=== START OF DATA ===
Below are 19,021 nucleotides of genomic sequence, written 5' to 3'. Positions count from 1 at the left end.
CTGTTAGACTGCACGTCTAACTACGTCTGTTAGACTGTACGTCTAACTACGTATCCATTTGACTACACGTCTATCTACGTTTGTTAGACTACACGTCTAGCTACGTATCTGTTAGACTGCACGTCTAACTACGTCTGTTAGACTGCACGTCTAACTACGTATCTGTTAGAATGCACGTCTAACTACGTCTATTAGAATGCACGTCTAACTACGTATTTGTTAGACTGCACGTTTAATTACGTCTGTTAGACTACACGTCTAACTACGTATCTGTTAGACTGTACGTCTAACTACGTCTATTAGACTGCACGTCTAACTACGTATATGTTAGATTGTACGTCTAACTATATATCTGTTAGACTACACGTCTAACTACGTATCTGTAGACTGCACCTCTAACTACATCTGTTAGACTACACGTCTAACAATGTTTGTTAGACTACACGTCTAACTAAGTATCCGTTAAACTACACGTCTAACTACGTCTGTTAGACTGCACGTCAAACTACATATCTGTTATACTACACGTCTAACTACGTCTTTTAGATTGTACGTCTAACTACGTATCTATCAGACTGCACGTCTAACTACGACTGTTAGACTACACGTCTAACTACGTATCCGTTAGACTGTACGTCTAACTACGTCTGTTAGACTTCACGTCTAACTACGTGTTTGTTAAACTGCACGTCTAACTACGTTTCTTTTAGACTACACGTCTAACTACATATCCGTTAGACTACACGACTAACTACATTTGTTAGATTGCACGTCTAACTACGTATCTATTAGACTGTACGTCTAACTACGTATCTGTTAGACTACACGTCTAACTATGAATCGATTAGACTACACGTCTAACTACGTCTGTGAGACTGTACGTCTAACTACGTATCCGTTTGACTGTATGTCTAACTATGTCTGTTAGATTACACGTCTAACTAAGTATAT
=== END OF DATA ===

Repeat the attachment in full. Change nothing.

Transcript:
Below are 19,021 nucleotides of genomic sequence, written 5' to 3'. Positions count from 1 at the left end.
CTGTTAGACTGCACGTCTAACTACGTCTGTTAGACTGTACGTCTAACTACGTATCCATTTGACTACACGTCTATCTACGTTTGTTAGACTACACGTCTAGCTACGTATCTGTTAGACTGCACGTCTAACTACGTCTGTTAGACTGCACGTCTAACTACGTATCTGTTAGAATGCACGTCTAACTACGTCTATTAGAATGCACGTCTAACTACGTATTTGTTAGACTGCACGTTTAATTACGTCTGTTAGACTACACGTCTAACTACGTATCTGTTAGACTGTACGTCTAACTACGTCTATTAGACTGCACGTCTAACTACGTATATGTTAGATTGTACGTCTAACTATATATCTGTTAGACTACACGTCTAACTACGTATCTGTAGACTGCACCTCTAACTACATCTGTTAGACTACACGTCTAACAATGTTTGTTAGACTACACGTCTAACTAAGTATCCGTTAAACTACACGTCTAACTACGTCTGTTAGACTGCACGTCAAACTACATATCTGTTATACTACACGTCTAACTACGTCTTTTAGATTGTACGTCTAACTACGTATCTATCAGACTGCACGTCTAACTACGACTGTTAGACTACACGTCTAACTACGTATCCGTTAGACTGTACGTCTAACTACGTCTGTTAGACTTCACGTCTAACTACGTGTTTGTTAAACTGCACGTCTAACTACGTTTCTTTTAGACTACACGTCTAACTACATATCCGTTAGACTACACGACTAACTACATTTGTTAGATTGCACGTCTAACTACGTATCTATTAGACTGTACGTCTAACTACGTATCTGTTAGACTACACGTCTAACTATGAATCGATTAGACTACACGTCTAACTACGTCTGTGAGACTGTACGTCTAACTACGTATCCGTTTGACTGTATGTCTAACTATGTCTGTTAGATTACACGTCTAACTAAGTATAT